The noise of the feed dropping will attract their attention, and they will automatically investigate. In doing so, they learn what food looks, smells and tastes like.

I generally sprinkle some feed into the brooder at the end of day 1 or early in day 2. I've never yet had a chick who didn't want to know what it was!

Once they're used to it, it's time to introduce a feeder. I have a detailed article about which type of chick feeder is best, here. 

When can a baby chick start having treats?

This is probably the question I'm asked most often about chicks!

The answer is that baby chicks raised by a mother hen have "treats" from day 1. They're not inside, they're out there in the yard with her, eating everything she tells them is good to eat!

Hens are good teachers of their baby chicks!

In our brooder, we have to take the place of the mother hen.

But unlike a mother hen, we can't be there all the time to make sure our chicks eat what they're supposed to eat first. And, like children, if chicks have the choice between a yummy treat and proper food, they'll go for treats every time!

But the chick starter feed is their main diet and it's important they have balance in those first few days after hatch. So don't give chicks treats for several days, until they are very familiar with what their grain looks, smells and tastes like. 

I normally start to give my chicks some treats in week 2, or at the earliest at the end of week 1 in the brooder.

And even then, feed sparingly. Think of treats as a yummy dessert!

Which treats are good for chicks?

The chick's digestive system is still very undeveloped, so be careful what you feed. It's all too easy to upset their digestion and cause problems.

I generally start with some hard boiled egg, chopped into small pieces, or some sweetcorn, again chopped small. At first they look on it as a killer monster, but once they get the taste you'll find they devour it in seconds.

And no, it doesn't turn them into egg-eaters later! Think about it: a hard boiled egg looks, smells and tastes nothing like fresh, uncooked egg.

The other treat I give chicks, as a boredom-buster as well as a treat, is a lettuce which I hang from the sides of the brooder box. Hours of endless fun pecking at it!

That lettuce didn't last long!

As the chicks get older their developing digestive systems will be able to deal with goodies like watermelon, pumpkin, mealworms and fish – but only ever in moderation.


As soon as your chicks begin eating anything but starter feed, they must be given grit.

Chicks with their mother hen will pick up grit naturally from the yard. Again, we need to play mother hen with chicks in the brooder.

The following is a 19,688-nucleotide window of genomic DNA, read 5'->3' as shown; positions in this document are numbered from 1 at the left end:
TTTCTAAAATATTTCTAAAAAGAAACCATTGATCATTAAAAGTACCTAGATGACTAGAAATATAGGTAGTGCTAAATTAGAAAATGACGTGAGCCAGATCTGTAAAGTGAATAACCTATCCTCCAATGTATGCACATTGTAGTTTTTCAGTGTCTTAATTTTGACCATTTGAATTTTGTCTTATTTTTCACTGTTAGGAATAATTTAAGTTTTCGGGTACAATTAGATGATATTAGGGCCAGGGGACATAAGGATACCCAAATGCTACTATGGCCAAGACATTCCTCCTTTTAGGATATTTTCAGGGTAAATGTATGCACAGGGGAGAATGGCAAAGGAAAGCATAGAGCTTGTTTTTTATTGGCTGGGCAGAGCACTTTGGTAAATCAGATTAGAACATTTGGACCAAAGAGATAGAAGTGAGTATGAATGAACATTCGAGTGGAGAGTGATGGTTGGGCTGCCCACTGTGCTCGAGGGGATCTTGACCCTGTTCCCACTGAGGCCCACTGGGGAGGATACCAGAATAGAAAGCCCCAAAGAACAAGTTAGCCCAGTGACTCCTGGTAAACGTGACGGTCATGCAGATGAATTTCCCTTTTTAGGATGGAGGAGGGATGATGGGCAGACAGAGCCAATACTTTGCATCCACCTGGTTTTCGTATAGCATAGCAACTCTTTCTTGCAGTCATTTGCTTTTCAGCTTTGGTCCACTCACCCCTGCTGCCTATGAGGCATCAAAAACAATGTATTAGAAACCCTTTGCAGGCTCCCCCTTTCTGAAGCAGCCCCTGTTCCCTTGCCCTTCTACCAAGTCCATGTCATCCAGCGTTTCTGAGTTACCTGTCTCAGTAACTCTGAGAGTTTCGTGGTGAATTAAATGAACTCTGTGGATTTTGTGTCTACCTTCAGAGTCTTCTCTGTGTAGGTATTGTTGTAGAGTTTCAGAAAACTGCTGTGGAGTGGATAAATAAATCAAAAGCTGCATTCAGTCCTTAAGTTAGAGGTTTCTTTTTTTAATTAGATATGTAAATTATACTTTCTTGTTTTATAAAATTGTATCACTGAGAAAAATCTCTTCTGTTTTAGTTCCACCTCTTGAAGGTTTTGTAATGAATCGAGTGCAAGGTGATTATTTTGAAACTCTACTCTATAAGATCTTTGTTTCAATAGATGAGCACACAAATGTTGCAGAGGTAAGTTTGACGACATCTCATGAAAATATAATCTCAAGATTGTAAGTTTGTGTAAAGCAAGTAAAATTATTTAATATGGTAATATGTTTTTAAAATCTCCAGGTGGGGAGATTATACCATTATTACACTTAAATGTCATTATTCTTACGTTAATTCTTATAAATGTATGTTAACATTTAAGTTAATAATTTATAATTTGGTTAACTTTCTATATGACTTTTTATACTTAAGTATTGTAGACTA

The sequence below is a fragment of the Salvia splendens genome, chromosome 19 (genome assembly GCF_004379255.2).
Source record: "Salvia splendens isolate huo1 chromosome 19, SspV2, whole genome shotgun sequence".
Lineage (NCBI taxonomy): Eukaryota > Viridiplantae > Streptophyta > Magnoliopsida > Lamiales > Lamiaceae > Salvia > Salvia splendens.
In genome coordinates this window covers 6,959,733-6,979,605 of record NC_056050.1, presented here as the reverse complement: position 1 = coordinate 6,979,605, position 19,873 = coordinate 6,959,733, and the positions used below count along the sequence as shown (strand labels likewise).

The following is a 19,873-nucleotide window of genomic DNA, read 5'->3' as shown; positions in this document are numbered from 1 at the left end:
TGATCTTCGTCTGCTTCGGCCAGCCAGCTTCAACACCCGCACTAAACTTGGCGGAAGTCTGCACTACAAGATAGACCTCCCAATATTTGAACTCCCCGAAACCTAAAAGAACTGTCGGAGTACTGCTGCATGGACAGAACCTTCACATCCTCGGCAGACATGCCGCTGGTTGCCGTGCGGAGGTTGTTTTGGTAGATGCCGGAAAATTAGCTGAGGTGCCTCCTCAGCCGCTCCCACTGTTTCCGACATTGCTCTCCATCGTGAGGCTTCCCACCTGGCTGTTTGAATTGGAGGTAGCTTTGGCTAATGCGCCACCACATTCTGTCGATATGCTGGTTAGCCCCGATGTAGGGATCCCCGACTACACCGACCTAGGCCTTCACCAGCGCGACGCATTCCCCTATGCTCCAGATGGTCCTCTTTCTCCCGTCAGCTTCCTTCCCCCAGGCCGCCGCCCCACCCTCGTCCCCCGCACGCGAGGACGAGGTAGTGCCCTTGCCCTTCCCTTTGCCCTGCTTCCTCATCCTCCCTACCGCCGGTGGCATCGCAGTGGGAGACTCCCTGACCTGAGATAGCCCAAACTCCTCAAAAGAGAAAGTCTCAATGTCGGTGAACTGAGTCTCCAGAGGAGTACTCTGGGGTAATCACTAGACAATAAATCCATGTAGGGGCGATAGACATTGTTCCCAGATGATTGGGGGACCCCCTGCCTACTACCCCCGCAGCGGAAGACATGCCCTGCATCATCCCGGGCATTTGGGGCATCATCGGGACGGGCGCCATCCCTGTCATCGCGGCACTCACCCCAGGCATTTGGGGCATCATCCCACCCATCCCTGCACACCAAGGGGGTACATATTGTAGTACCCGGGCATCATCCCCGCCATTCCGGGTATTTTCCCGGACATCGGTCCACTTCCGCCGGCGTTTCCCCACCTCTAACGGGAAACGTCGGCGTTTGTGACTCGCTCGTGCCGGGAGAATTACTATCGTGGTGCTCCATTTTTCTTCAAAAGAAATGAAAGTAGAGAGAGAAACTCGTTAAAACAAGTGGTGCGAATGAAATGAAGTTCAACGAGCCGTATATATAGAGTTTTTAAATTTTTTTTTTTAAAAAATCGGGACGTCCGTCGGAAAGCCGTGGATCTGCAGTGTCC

If you're not sure why chicks needs grit at such a young age, this article will explain all. 

Chick grit is made of smaller particles than adult chicken grit. Ask at your local feed store, or buy online if it's more convenient.

Leave it in a dish, separate to their food. Chicks know instinctively when to take it.

Bear in mind we are talking about grit only here - never feed your young chicks oyster shell. The calcium will damage their kidneys. Oyster shell is only for adult laying hens.

Food for weak or sick chicks.

If you have a chick who's struggling, feed some finely chopped hard boiled egg. It's full of protein and helps nourish those who can't eat properly yet.

Offer it on a small saucer and encourage the chick, if it's able, to peck at it. If not, try smudging some on the end of your finger. 

Keep struggling chicks hydrated, too - water is much more important than food for a baby chick. An electrolyte drink is always a good stand-by, fed from a spoon or by dropper.

When is it time to move onto a different kind of feed?

Keep your chicks on a starter feed until around 8 weeks, at which point they need to have a "grower" feed which keeps pace with the change in their development.

If you have starter feed left over, mix it - 50% starter, 50% grower - for a couple of weeks. The chicks will be fine and it gets them used to a slightly new taste gradually.

Don't be tempted to keep your starter feed for next time you have baby chicks. It tends to go mouldy and the bacteria it produces would be a killer for any new chicks.

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To find out exactly how you can, take a look at my article about my backyard "Chicken Chat" Q&A sessions. 

More information about caring for baby chicks.

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Rearing chicks after the hatchery

In the first hours of life, after the chicks have hatched, it is important to know everything about rearing the chicks after the hatchery. After the babies see the light, they must be immediately removed from the incubator and dried quickly. Chickens in the first hours of life are very weak and insecure. Therefore, you will need to create all the conditions for their comfortable existence, because you will have to replace them with a mother hen, which takes on all the duties and responsibility for adapting the “children” to the environment.

So, first put the chicks in a box, the walls of which should be about 50-60 cm high. Paper or a soft, lint-free cloth should be laid on the bottom so that small paws do not get stuck in the threads.